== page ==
Meanwhile, a more effective PKU drug for some patients, Palynziq, was approved in Europe and the United States nearly three and four years ago, respectively, but was only submitted in Canada in June. 2021 and not yet available. We understand that no Canadian patient support program will be provided for Palynziq, likely due to the bureaucratic experience with Kuvan and most provinces not covering it after 10 years.
The experience with Kuvan and Palynziq is a harbinger of what Canadians can expect if the PMPRB’s revised regulations are implemented as intended. If new drugs are introduced in Canada, their launch will be significantly delayed, and when their prices are significantly reduced by regulation, developers will be unwilling to negotiate discounts with provincial and private insurers. Patient support programs are unlikely to be available. The only Canadians who stand to gain would be those who don’t have drug coverage and who pay full price for their drugs, and they won’t benefit if the manufacturer decides the Canadian market isn’t worth it. . Delayed/denied access to cutting-edge new medicines will hurt Canadians.
Patients with diseases such as cancer, amyotrophic lateral sclerosis, cystic fibrosis, sickle cell disease and other life-threatening degenerative diseases do not have time to wait for delays in accessing drugs that could help them. Denying these patients access to meaningful therapeutic developments is unethical.
COVID-19 has demonstrated that Canada’s healthcare system is not working, despite having one of the highest healthcare spending rates among comparable high-income countries. Canada’s health care system is siloed, fragmented, underfunded and understaffed, leading to the rationing of services like specialty care, medical technologies and drugs. Canadians need a system that can meet future challenges without interrupting essential services and without adding to an already large backlog.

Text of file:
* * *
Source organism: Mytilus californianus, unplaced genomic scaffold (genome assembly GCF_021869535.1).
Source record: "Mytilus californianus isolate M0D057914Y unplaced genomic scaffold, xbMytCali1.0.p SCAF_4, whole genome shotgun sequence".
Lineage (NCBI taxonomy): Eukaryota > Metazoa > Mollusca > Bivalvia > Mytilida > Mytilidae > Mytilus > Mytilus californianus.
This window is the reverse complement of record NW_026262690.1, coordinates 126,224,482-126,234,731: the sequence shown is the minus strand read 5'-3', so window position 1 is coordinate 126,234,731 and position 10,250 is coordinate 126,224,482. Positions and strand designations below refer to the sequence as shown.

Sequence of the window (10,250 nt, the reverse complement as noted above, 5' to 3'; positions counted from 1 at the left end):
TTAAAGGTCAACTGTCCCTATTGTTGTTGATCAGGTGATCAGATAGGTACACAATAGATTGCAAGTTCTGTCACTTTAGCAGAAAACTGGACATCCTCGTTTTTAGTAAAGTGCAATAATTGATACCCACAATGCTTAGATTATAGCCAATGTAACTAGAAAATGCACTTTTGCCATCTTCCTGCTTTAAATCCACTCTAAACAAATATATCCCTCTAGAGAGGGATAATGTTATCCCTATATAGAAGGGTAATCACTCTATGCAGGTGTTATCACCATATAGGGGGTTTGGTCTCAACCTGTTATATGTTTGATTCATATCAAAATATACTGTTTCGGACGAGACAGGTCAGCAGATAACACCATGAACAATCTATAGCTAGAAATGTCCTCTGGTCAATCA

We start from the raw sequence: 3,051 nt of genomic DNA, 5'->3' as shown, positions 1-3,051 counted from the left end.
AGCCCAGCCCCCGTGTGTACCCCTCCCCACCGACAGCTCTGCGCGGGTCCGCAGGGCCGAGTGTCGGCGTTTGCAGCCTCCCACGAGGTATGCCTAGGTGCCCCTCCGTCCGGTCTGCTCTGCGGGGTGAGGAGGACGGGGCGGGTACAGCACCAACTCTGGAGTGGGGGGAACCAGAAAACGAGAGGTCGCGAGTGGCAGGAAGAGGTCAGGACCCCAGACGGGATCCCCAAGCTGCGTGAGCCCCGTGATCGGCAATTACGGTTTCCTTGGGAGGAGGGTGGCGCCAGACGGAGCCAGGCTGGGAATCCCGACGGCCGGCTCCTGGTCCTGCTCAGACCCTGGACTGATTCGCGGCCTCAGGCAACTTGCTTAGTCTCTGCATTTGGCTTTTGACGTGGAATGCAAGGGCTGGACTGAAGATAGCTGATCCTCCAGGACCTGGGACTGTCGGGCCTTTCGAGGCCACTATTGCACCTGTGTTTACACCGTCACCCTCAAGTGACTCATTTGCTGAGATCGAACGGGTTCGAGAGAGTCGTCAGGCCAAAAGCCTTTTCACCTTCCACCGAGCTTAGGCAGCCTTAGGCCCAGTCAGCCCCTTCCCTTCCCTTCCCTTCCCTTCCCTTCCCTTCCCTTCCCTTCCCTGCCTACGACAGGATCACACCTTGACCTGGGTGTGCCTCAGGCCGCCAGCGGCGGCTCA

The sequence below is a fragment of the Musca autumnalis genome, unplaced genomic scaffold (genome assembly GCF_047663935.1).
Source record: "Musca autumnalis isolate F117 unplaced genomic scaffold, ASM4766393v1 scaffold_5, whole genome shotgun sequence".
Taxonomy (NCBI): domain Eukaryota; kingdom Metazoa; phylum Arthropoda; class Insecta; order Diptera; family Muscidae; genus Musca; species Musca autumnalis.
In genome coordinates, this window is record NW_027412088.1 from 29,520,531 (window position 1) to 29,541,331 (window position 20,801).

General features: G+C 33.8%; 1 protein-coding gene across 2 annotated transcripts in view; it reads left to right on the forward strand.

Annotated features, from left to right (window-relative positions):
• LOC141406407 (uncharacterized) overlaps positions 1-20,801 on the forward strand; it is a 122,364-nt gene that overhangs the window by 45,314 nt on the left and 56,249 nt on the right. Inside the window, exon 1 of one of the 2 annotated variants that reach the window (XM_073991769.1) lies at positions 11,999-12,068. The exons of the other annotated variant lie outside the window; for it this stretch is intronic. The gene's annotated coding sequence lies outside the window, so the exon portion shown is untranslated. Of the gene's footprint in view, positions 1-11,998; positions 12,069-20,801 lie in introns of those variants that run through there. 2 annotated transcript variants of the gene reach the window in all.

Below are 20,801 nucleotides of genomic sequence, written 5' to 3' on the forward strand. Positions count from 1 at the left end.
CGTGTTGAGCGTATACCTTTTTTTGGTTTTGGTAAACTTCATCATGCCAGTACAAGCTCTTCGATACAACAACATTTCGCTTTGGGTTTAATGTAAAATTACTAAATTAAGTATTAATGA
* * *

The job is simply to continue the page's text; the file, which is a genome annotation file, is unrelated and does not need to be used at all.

COVID-19 has also shown that Health Canada can move quickly to regulate new drugs – it approved the first vaccines in two months. Additionally, the federal government has recognized that the PMPRB’s review of COVID-19 vaccines and drugs would be an issue and has exempted them. It also allowed their use subject only to an interim order from the Minister of Health to reduce red tape. The changes needed to deliver COVID-19 vaccines and medications to Canadians are compelling evidence that the status quo is not working for timely patient access to medications that produce better outcomes.
To address the need for change, the Resilient Healthcare Coalition was created with a mission to create a faster, more agile healthcare system that is better able to absorb shocks like COVID-19. In a letter to Prime Minister Trudeau, the Coalition recommends that access to innovative health technologies, such as vaccines, drugs and diagnostics, be expanded and accelerated with an interim approval system for breakthrough drugs for diseases serious and potentially fatal. A similar campaign is underway in the United States demanding access within six months of marketing approval for a new drug for a serious or life-threatening condition.